How to configure your WordPress title to place the title of your article before your blog's name

Written on June 4, 2011 |

Update March 2019: This article was written in 2011 when this blog was hosted on WordPress and has since been moved to GitHub Pages.

Many WordPress themes default to rendering your blog’s name first and the title of your blog or article last in the HTML title. For example, the title displayed on this blog defaults to the following:

Pushing Inertia » Blog Article Title

This results in every single page title showing static content first (your blog’s name) followed by title of your article, and has two usability drawbacks:

  • Tabbed web browsing: when one has multiple tabs opened in a web browser, they may only see the first two or three words of the title in the tab. If I had a number of tabs opened on this blog, I would only see “Pushing Inertia » …” in each tab. Not very helpful for identifying the tab I want.
  • Search usability: search engines usually display your title verbatim, but will only show the first 8-10 words (and even less on a mobile device). When someone is searching for a specific subject, the person is interested in finding a match to his or her query. You’re better off getting as much of your title as possible into the search engine result to match what the reader is looking for, rather than filling that limited space with the name of your blog.

This problem can be solved by modifying the header.php file within your theme. This should be under wp-content/themes/<theme> or something similar.

Note that any changes you make to your theme will probably be overwritten and lost if the author of the theme releases a new version. I recommend keeping a list of modifications you made to the theme so that you can verify and re-apply them if necessary after a theme upgrade.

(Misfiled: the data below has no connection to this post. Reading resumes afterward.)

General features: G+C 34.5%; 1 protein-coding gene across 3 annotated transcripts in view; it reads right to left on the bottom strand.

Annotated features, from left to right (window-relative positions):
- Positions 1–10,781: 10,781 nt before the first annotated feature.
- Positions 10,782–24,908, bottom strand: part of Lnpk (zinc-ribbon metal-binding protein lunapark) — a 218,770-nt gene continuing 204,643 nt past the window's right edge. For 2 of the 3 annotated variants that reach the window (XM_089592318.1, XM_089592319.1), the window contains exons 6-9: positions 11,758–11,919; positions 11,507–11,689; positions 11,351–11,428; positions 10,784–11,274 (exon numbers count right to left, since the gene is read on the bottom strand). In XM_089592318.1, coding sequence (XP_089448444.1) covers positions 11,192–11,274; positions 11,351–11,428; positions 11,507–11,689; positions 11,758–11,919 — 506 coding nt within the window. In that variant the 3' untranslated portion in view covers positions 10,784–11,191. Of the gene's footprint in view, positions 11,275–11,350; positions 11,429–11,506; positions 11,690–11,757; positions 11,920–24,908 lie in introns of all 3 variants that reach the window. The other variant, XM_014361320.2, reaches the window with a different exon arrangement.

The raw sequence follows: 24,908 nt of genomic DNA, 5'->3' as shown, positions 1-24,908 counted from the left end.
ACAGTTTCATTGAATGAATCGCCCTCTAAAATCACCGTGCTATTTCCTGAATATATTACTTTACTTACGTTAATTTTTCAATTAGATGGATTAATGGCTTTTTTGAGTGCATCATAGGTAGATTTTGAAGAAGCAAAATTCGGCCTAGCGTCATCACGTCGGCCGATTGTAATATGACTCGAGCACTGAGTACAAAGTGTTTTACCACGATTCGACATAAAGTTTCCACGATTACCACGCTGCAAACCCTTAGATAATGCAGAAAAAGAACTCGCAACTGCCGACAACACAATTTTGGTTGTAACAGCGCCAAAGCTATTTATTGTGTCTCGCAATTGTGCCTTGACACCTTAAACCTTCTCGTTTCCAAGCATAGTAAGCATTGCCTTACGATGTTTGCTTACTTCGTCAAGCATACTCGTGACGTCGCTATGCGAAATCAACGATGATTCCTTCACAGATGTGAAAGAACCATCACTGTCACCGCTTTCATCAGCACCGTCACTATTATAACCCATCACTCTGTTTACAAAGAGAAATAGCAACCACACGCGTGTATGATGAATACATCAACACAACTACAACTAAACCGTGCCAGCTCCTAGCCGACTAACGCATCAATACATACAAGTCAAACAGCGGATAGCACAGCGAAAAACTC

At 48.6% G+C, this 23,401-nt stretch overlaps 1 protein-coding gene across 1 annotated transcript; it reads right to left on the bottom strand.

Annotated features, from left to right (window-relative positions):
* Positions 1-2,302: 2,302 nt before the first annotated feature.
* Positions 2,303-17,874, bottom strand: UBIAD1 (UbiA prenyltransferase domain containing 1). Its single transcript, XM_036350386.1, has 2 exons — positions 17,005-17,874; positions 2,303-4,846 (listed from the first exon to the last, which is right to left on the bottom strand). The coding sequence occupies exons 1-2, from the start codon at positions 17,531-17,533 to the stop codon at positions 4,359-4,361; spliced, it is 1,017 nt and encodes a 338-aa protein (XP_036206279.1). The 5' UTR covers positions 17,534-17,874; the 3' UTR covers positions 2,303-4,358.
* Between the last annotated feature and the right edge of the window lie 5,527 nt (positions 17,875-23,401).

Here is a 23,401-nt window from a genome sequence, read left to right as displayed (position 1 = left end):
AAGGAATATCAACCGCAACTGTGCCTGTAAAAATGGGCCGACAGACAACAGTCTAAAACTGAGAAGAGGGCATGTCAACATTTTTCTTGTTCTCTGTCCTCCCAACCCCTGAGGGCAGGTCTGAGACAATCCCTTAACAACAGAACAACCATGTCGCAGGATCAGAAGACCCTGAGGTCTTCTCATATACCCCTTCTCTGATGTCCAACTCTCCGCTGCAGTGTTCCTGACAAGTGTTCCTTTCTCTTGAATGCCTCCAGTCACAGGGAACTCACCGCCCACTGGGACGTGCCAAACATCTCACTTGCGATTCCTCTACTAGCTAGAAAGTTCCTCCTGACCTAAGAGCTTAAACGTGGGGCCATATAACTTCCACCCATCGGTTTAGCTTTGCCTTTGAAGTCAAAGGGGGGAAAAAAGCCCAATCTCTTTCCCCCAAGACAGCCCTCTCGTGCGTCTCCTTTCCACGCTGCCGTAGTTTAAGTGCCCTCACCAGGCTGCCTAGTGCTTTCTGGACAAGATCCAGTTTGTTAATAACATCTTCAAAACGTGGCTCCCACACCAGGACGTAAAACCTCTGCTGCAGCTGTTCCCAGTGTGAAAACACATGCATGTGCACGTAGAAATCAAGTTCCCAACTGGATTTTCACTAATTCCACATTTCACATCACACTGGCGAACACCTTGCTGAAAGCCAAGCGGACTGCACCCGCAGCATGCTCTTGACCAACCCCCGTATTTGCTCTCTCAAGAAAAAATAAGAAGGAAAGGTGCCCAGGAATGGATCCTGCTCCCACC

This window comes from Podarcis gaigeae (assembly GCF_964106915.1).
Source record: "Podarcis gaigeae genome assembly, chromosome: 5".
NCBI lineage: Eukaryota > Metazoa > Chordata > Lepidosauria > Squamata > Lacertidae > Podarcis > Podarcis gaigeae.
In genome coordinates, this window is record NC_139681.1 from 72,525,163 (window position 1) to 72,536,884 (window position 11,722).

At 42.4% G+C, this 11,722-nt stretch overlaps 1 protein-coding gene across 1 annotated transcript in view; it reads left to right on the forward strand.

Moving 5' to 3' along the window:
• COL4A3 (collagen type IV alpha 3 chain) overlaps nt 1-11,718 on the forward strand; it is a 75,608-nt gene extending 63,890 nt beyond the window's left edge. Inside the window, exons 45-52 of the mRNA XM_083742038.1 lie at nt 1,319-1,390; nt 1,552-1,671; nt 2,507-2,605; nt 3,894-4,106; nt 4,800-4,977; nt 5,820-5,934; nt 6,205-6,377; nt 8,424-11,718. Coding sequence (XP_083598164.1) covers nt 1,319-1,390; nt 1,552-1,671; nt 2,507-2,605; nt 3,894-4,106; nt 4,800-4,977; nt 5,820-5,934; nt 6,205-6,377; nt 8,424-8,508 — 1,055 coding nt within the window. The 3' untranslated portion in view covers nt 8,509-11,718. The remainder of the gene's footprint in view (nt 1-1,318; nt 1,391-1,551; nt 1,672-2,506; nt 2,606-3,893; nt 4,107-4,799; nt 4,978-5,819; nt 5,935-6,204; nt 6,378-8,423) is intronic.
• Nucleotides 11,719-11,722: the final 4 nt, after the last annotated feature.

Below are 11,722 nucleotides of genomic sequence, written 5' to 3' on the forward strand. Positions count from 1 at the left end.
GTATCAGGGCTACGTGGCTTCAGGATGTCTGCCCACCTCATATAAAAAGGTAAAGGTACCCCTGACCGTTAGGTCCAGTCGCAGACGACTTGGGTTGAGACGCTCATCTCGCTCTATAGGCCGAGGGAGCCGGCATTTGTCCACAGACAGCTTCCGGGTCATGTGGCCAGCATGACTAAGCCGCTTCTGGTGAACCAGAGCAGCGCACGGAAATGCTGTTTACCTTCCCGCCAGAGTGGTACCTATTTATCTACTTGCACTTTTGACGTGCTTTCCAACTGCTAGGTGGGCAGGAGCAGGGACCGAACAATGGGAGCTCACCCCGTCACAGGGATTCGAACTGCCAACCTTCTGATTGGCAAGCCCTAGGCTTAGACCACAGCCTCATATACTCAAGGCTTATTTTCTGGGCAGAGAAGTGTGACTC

For my theme, my title is presented in two different ways, depending on whether I am on the home/front page or if I’m on a subpage. For the home or front page, the title is displayed as “Blog Name – Tagline” and for all other pages, it is displayed as “Page Title Blog Name.”

If you want the same behaviour as I’ve described, find the <title> tag in your header.php and modify it to look like this:

if (is_home() || is_front_page()) {
    bloginfo('name'); echo ' - '; bloginfo('description');
} else {
    wp_title('|',true,'right'); bloginfo('name');

Note that I am calling both the is_home and is_front_page functions. If you have configured your copy of WordPress to display a static page instead of the blog as the front page (Settings » Reading » Front page displays » A static page) then you’ll need both of these checks.

If you’d like to change things up a bit, I recommend reading the WordPress reference guide on the wp_title function.